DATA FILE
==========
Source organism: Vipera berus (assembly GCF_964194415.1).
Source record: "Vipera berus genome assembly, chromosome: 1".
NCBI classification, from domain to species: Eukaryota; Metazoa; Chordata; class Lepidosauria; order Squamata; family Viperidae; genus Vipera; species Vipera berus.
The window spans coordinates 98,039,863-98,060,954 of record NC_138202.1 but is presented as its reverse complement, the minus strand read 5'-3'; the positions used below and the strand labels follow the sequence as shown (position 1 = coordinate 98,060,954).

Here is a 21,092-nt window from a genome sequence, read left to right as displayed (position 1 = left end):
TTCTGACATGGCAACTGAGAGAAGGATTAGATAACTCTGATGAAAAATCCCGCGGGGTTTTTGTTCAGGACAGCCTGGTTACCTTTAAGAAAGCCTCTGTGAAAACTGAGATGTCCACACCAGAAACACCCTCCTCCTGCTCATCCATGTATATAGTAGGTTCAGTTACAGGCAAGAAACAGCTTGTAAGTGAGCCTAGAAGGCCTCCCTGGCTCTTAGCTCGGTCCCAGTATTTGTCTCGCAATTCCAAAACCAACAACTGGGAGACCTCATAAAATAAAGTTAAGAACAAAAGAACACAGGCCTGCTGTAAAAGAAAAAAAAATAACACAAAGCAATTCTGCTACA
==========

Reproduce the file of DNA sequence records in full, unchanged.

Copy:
Source organism: Vipera berus (assembly GCF_964194415.1).
Source record: "Vipera berus genome assembly, chromosome: 1".
NCBI classification, from domain to species: Eukaryota; Metazoa; Chordata; class Lepidosauria; order Squamata; family Viperidae; genus Vipera; species Vipera berus.
The window spans coordinates 98,039,863-98,060,954 of record NC_138202.1 but is presented as its reverse complement, the minus strand read 5'-3'; the positions used below and the strand labels follow the sequence as shown (position 1 = coordinate 98,060,954).

Here is a 21,092-nt window from a genome sequence, read left to right as displayed (position 1 = left end):
TTCTGACATGGCAACTGAGAGAAGGATTAGATAACTCTGATGAAAAATCCCGCGGGGTTTTTGTTCAGGACAGCCTGGTTACCTTTAAGAAAGCCTCTGTGAAAACTGAGATGTCCACACCAGAAACACCCTCCTCCTGCTCATCCATGTATATAGTAGGTTCAGTTACAGGCAAGAAACAGCTTGTAAGTGAGCCTAGAAGGCCTCCCTGGCTCTTAGCTCGGTCCCAGTATTTGTCTCGCAATTCCAAAACCAACAACTGGGAGACCTCATAAAATAAAGTTAAGAACAAAAGAACACAGGCCTGCTGTAAAAGAAAAAAAAATAACACAAAGCAATTCTGCTACA